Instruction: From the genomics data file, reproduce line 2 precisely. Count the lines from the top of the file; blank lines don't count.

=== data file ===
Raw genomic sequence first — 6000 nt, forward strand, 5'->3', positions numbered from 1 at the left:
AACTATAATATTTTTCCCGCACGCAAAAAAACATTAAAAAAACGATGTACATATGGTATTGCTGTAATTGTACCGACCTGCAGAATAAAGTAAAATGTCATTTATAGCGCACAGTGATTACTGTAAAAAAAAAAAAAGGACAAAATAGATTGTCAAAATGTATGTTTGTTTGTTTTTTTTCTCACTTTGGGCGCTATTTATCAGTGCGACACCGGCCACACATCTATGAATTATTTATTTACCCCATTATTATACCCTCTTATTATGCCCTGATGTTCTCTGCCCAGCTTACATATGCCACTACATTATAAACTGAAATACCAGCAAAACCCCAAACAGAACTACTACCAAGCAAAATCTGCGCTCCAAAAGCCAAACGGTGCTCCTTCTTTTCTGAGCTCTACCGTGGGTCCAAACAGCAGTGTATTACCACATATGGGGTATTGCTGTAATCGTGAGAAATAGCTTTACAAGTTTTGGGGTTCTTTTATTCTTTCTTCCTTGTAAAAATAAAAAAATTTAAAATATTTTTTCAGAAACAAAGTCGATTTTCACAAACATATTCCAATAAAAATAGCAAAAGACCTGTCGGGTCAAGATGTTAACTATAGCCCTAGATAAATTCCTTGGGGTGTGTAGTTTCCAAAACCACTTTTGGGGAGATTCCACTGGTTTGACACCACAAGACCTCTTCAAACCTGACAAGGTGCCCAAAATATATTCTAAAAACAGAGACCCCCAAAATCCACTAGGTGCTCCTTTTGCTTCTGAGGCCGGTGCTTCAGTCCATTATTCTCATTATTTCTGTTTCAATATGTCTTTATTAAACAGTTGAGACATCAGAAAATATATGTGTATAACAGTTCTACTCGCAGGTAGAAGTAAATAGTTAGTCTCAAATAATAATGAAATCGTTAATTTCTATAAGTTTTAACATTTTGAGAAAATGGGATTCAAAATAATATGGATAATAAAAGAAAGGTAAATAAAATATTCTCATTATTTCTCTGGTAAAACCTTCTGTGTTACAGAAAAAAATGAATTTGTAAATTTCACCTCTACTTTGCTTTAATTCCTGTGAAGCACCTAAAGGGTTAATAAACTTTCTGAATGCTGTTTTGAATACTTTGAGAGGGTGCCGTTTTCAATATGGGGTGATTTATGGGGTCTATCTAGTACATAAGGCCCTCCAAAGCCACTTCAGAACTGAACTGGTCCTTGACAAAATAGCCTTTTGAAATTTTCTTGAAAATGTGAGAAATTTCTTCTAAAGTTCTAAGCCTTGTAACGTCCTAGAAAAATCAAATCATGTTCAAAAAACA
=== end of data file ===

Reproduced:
AACTATAATATTTTTCCCGCACGCAAAAAAACATTAAAAAAACGATGTACATATGGTATTGCTGTAATTGTACCGACCTGCAGAATAAAGTAAAATGTCATTTATAGCGCACAGTGATTACTGTAAAAAAAAAAAAAGGACAAAATAGATTGTCAAAATGTATGTTTGTTTGTTTTTTTTCTCACTTTGGGCGCTATTTATCAGTGCGACACCGGCCACACATCTATGAATTATTTATTTACCCCATTATTATACCCTCTTATTATGCCCTGATGTTCTCTGCCCAGCTTACATATGCCACTACATTATAAACTGAAATACCAGCAAAACCCCAAACAGAACTACTACCAAGCAAAATCTGCGCTCCAAAAGCCAAACGGTGCTCCTTCTTTTCTGAGCTCTACCGTGGGTCCAAACAGCAGTGTATTACCACATATGGGGTATTGCTGTAATCGTGAGAAATAGCTTTACAAGTTTTGGGGTTCTTTTATTCTTTCTTCCTTGTAAAAATAAAAAAATTTAAAATATTTTTTCAGAAACAAAGTCGATTTTCACAAACATATTCCAATAAAAATAGCAAAAGACCTGTCGGGTCAAGATGTTAACTATAGCCCTAGATAAATTCCTTGGGGTGTGTAGTTTCCAAAACCACTTTTGGGGAGATTCCACTGGTTTGACACCACAAGACCTCTTCAAACCTGACAAGGTGCCCAAAATATATTCTAAAAACAGAGACCCCCAAAATCCACTAGGTGCTCCTTTTGCTTCTGAGGCCGGTGCTTCAGTCCATTATTCTCATTATTTCTGTTTCAATATGTCTTTATTAAACAGTTGAGACATCAGAAAATATATGTGTATAACAGTTCTACTCGCAGGTAGAAGTAAATAGTTAGTCTCAAATAATAATGAAATCGTTAATTTCTATAAGTTTTAACATTTTGAGAAAATGGGATTCAAAATAATATGGATAATAAAAGAAAGGTAAATAAAATATTCTCATTATTTCTCTGGTAAAACCTTCTGTGTTACAGAAAAAAATGAATTTGTAAATTTCACCTCTACTTTGCTTTAATTCCTGTGAAGCACCTAAAGGGTTAATAAACTTTCTGAATGCTGTTTTGAATACTTTGAGAGGGTGCCGTTTTCAATATGGGGTGATTTATGGGGTCTATCTAGTACATAAGGCCCTCCAAAGCCACTTCAGAACTGAACTGGTCCTTGACAAAATAGCCTTTTGAAATTTTCTTGAAAATGTGAGAAATTTCTTCTAAAGTTCTAAGCCTTGTAACGTCCTAGAAAAATCAAATCATGTTCAAAAAACA